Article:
I once wrote a review called "Saving Private Ryan From the Conservatives." It argued that conservative film critics were wrong to assail the World War II movie simply because it came from Steven Spielberg, a director of emphatically leftist views. Saving Private Ryan is in fact a celebration of military virtue and its relationship to patriotism and indeed human virtue. One might reasonably object to the graphic violence of the Normandy beach landing, whose verisimilitude is attested to by veterans. Conservatives should find no political fault with it.
In this same vein, Steven Spielberg's Munich deserves a closer look from conservative critics (see here , here, and here) who see another exercise in moral equivalence and nihilism in America's own war on terror. (That the screenplay is by Tony Kushner does not promote other conclusions.) If there is moral tergiversation, however, the film is ultimately about the moral resolve required is any war of survival. This is how Americans must think and act if we are to prevail in the war against the terrorists.
If we deal with our enemies as Neville Chamberlain approached Hitler at Munich, we will fail. "Peace in our time" encouraged the evil enterprise of Nazi expansionism, daunted Hitler's opponents, and fueled the coming of World War II. Churchill was willing to match terror for terror, civilian city for civilian city to stop the victor of Munich, Hitler. Thus, the Israelis acted properly in tracking down and attempting to kill the 11 masterminds of the 1972 Munich Olympics massacre of Israeli athletes. The movie Munich deals with the problem of avoiding diplomatic Munichs and the undeniable strain it creates on those who must do the dirty work.
Munich ties the fate of Israel (and of the West) with that of the U.S.--the film's last shot is of the Twin Towers, in the early 1970s. In the film's opening, American Olympics athletes inadvertently and cheerfully help the Black September terrorists sneak into the Olympic Village. Will America recover from its impossible naievete? Can Americans learn to distinguish their friends from their enemies? Later in the film, the question arises, Are the Americans working with or against the Israeli revenge squad? The friend-enemy distinction is of course the fundamental political question. The issue of friends versus enemies becomes obscured in the underworld of counterterrorism (shown to be riddled with leftist alliances), but it is undeniable that friends and enemies exist, just as civilization and barbarism do.
The case against moral relativism here is underscored by Spielberg's homage to John Ford's The Man Who Shot Liberty Valance: In an Italian grocery store it plays on tv in the background, while the black operation's first victim, a jovial professor, makes some purchases. (I acknowledge the review in the Jewish Forward for locating the film's use of the John Wayne movie.) One may be haunted by one's choices; but that guilt is far better than death and disgrace. (See John Marini's review.) John Wayne reminds us of Coriolanus, another stateless hero. The film's hero and his family wind up in Brooklyn.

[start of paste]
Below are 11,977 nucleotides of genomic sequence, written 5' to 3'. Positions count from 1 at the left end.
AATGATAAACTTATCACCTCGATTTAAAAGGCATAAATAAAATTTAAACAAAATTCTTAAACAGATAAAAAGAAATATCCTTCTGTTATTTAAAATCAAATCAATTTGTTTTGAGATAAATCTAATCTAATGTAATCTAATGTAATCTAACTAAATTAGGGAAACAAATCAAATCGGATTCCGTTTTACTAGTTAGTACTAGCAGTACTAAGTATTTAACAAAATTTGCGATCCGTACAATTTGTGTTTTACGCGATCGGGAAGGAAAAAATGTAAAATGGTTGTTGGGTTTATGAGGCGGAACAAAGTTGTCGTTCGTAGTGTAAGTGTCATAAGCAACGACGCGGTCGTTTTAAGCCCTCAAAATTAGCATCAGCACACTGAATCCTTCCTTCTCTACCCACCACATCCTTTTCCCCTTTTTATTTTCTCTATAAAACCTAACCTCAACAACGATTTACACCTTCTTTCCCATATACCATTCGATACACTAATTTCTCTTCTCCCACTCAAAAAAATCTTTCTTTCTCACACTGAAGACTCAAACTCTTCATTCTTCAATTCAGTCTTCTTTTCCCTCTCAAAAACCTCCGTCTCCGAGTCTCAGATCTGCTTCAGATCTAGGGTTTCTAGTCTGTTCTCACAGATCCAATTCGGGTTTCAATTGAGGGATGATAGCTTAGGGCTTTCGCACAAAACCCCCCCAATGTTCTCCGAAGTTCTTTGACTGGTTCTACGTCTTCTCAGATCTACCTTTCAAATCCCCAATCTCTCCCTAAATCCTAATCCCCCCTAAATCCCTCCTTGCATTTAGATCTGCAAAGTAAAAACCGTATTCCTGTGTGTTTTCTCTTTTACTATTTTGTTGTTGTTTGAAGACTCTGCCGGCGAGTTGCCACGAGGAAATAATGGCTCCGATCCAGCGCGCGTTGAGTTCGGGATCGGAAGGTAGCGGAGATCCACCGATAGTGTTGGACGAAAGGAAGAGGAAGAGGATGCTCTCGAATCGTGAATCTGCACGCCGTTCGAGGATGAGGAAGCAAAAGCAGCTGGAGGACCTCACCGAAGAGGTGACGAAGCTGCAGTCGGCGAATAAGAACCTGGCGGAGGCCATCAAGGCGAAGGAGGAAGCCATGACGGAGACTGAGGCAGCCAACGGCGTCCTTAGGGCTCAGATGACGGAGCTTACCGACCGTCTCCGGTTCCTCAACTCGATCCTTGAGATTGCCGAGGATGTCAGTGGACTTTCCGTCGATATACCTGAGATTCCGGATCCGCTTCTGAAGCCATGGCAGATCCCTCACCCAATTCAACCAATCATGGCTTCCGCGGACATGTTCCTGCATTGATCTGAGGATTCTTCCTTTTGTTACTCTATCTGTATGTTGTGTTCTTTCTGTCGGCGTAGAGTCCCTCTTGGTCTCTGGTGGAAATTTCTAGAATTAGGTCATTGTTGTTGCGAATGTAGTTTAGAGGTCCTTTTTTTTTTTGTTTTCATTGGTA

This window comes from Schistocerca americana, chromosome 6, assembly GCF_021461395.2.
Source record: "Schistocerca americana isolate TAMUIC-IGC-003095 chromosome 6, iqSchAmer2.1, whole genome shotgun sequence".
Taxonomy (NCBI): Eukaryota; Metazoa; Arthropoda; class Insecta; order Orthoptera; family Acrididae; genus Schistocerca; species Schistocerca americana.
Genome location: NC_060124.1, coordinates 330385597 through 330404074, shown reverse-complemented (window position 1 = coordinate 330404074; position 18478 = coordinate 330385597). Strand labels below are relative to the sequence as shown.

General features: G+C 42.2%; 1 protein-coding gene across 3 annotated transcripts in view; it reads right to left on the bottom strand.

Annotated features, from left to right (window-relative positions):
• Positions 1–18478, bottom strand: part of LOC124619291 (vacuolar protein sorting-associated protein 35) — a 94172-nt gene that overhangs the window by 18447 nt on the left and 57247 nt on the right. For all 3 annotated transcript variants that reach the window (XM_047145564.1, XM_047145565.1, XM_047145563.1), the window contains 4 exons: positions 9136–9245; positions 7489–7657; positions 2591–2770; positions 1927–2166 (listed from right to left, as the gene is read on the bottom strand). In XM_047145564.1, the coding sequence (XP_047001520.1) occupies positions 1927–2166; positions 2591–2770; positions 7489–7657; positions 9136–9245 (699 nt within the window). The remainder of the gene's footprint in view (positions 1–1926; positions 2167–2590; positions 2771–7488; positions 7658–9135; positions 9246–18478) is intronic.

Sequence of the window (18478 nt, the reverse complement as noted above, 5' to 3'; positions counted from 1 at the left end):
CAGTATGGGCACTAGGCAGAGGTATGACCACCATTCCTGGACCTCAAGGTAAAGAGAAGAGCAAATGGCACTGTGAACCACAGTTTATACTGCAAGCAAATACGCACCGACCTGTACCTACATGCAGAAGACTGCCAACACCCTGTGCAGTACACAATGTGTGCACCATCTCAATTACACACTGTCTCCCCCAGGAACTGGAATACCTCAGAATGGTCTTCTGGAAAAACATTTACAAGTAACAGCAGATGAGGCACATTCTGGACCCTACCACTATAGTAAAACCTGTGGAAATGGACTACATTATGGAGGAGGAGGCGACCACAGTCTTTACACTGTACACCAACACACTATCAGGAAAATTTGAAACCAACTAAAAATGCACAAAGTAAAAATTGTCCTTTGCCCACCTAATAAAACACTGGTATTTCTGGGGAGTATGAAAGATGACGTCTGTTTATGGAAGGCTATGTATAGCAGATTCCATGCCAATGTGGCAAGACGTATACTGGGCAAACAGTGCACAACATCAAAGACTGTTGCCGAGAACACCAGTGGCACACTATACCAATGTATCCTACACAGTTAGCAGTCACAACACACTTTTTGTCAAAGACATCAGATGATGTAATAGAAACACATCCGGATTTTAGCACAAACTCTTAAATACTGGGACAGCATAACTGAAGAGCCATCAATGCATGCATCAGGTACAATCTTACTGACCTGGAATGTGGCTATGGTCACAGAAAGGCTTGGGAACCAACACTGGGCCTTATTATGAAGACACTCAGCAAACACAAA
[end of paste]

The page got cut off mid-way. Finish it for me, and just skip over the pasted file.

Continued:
Avner, the head of the anti-terrorism team, is officially disavowed by the Israelis. While a man without a country, he receives regularly financial payments that he must strictly account for, as he recruits his team and proceeds with his duty, which may take years, separating him from his pregnant wife.
A Sabra raised in a kibbutz, Avner is personally chosen by Prime Minister Golda Meir and two generals for the off-the-books operation, which is in violation of Israeli law. She says Avner reflects more of his mother (who fled the Holocaust) than his father. A product of a commune, Avner sees Israel as his family (an enormous percentage--upwards of 80%--of Israeli air force pilots grew up on kibbutzes.) Throughout the film, it is the Israeli women who sustain Avner; they are his Volumnia.
Spielberg's critics are right, however, that there is much in the film to raise the possibility of moral equivalence: Are Arab tears at the initial report of the Munich 11's failure less genuine than Israel's tears on learning the real horror? I was puzzled by some of the Israelis' hesitations and qualms. Golda Meir is made to say: "Every civilization finds it necessary to negotiate compromises with its own values." Avner even asks toward the film's end: Am I a murderer? One wonders whether Spielberg could have made a successful, sympathetic film about an Arab assassin of Avner's team. But anything presented to argue the equivalence line is overwhelmed by contrary evidence.
The viewer is after all drawn to support Avner and his team's mission. The Israelis are scrupulous about preventing death or injury to the innocent. But the agreed-upon weapon, the signature bomb (in a telephone, under a bed), is necessarily less than surgical. Contrast this, however, with the news clips about Arab terrorism and its indiscriminate victims. But the major flaw of the Israeli approach, as depicted here, is that it turns counterterrorism into essentially a criminal action, when it requires something far grander. Whole nations must be punished, not just the "bad guys." Regimes must be transformed.
At the very least, what Munich proves is that with a script involving terrorists, it's very difficult to avoid common sense in dealing with very real enemies. Patton was intended to be an anti-war film, but that's not the way the audiences took it. The material was more than the actor and director could distort. More of my film reviews can be found here.